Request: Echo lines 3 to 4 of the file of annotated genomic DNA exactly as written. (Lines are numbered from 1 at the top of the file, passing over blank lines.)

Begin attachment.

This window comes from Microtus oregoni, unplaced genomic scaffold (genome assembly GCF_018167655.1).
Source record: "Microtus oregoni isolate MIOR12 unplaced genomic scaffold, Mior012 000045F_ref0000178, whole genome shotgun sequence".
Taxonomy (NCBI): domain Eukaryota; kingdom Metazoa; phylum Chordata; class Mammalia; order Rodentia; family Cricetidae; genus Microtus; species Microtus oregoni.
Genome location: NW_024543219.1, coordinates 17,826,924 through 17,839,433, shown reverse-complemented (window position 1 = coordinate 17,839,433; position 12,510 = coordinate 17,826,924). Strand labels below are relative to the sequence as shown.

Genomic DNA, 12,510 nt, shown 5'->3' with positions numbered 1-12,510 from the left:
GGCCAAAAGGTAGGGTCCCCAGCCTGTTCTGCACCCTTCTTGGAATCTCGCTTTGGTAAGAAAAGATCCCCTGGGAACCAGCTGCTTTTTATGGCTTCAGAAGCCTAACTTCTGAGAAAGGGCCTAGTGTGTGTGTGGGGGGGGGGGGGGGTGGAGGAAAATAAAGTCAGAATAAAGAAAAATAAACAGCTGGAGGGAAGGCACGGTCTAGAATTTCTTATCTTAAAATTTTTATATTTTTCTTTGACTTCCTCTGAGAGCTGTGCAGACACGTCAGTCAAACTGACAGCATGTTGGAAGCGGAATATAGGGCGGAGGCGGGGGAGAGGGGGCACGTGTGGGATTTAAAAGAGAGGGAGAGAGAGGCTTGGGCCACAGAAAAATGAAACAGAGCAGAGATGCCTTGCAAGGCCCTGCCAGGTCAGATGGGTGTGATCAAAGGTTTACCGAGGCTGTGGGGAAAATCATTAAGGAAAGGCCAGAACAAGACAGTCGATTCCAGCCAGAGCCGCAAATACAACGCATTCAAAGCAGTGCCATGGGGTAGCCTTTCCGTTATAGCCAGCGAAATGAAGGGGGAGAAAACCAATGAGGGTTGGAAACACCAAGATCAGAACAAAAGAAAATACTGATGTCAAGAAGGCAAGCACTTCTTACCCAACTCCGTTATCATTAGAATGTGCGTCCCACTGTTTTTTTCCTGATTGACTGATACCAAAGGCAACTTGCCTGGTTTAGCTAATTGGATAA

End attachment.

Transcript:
Taxonomy (NCBI): domain Eukaryota; kingdom Metazoa; phylum Chordata; class Mammalia; order Rodentia; family Cricetidae; genus Microtus; species Microtus oregoni.
Genome location: NW_024543219.1, coordinates 17,826,924 through 17,839,433, shown reverse-complemented (window position 1 = coordinate 17,839,433; position 12,510 = coordinate 17,826,924). Strand labels below are relative to the sequence as shown.